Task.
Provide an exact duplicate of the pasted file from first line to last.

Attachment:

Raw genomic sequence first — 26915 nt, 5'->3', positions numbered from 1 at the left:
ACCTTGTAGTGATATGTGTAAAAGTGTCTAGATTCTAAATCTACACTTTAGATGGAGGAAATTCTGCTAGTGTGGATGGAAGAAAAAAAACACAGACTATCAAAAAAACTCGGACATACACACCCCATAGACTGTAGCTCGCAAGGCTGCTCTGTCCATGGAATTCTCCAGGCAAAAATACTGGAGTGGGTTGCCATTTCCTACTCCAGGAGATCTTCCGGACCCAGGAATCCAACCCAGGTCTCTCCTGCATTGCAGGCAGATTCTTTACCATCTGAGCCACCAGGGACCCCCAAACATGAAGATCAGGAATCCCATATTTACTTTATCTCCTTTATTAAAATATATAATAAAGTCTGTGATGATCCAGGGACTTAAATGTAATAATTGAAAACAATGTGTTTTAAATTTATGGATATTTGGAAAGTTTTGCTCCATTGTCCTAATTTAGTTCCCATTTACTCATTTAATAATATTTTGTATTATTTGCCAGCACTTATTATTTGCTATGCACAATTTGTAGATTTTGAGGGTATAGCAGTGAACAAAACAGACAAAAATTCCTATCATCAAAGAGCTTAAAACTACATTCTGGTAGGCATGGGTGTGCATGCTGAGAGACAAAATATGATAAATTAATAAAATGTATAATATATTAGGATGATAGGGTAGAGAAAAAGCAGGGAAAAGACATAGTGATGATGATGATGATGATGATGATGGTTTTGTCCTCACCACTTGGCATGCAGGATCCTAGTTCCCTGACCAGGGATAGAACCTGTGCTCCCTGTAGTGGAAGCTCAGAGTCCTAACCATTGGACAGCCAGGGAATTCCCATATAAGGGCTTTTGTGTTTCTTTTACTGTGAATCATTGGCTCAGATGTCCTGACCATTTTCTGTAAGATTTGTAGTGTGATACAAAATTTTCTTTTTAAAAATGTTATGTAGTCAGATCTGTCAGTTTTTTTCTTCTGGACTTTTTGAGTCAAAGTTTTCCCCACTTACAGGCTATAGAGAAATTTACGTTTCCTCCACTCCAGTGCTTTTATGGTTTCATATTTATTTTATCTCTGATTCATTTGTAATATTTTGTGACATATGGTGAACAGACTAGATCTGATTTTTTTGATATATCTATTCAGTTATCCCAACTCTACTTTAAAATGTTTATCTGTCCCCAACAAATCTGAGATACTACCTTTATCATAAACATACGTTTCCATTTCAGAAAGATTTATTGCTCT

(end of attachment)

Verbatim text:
Raw genomic sequence first — 26915 nt, 5'->3', positions numbered from 1 at the left:
ACCTTGTAGTGATATGTGTAAAAGTGTCTAGATTCTAAATCTACACTTTAGATGGAGGAAATTCTGCTAGTGTGGATGGAAGAAAAAAAACACAGACTATCAAAAAAACTCGGACATACACACCCCATAGACTGTAGCTCGCAAGGCTGCTCTGTCCATGGAATTCTCCAGGCAAAAATACTGGAGTGGGTTGCCATTTCCTACTCCAGGAGATCTTCCGGACCCAGGAATCCAACCCAGGTCTCTCCTGCATTGCAGGCAGATTCTTTACCATCTGAGCCACCAGGGACCCCCAAACATGAAGATCAGGAATCCCATATTTACTTTATCTCCTTTATTAAAATATATAATAAAGTCTGTGATGATCCAGGGACTTAAATGTAATAATTGAAAACAATGTGTTTTAAATTTATGGATATTTGGAAAGTTTTGCTCCATTGTCCTAATTTAGTTCCCATTTACTCATTTAATAATATTTTGTATTATTTGCCAGCACTTATTATTTGCTATGCACAATTTGTAGATTTTGAGGGTATAGCAGTGAACAAAACAGACAAAAATTCCTATCATCAAAGAGCTTAAAACTACATTCTGGTAGGCATGGGTGTGCATGCTGAGAGACAAAATATGATAAATTAATAAAATGTATAATATATTAGGATGATAGGGTAGAGAAAAAGCAGGGAAAAGACATAGTGATGATGATGATGATGATGATGATGGTTTTGTCCTCACCACTTGGCATGCAGGATCCTAGTTCCCTGACCAGGGATAGAACCTGTGCTCCCTGTAGTGGAAGCTCAGAGTCCTAACCATTGGACAGCCAGGGAATTCCCATATAAGGGCTTTTGTGTTTCTTTTACTGTGAATCATTGGCTCAGATGTCCTGACCATTTTCTGTAAGATTTGTAGTGTGATACAAAATTTTCTTTTTAAAAATGTTATGTAGTCAGATCTGTCAGTTTTTTTCTTCTGGACTTTTTGAGTCAAAGTTTTCCCCACTTACAGGCTATAGAGAAATTTACGTTTCCTCCACTCCAGTGCTTTTATGGTTTCATATTTATTTTATCTCTGATTCATTTGTAATATTTTGTGACATATGGTGAACAGACTAGATCTGATTTTTTTGATATATCTATTCAGTTATCCCAACTCTACTTTAAAATGTTTATCTGTCCCCAACAAATCTGAGATACTACCTTTATCATAAACATACGTTTCCATTTCAGAAAGATTTATTGCTCT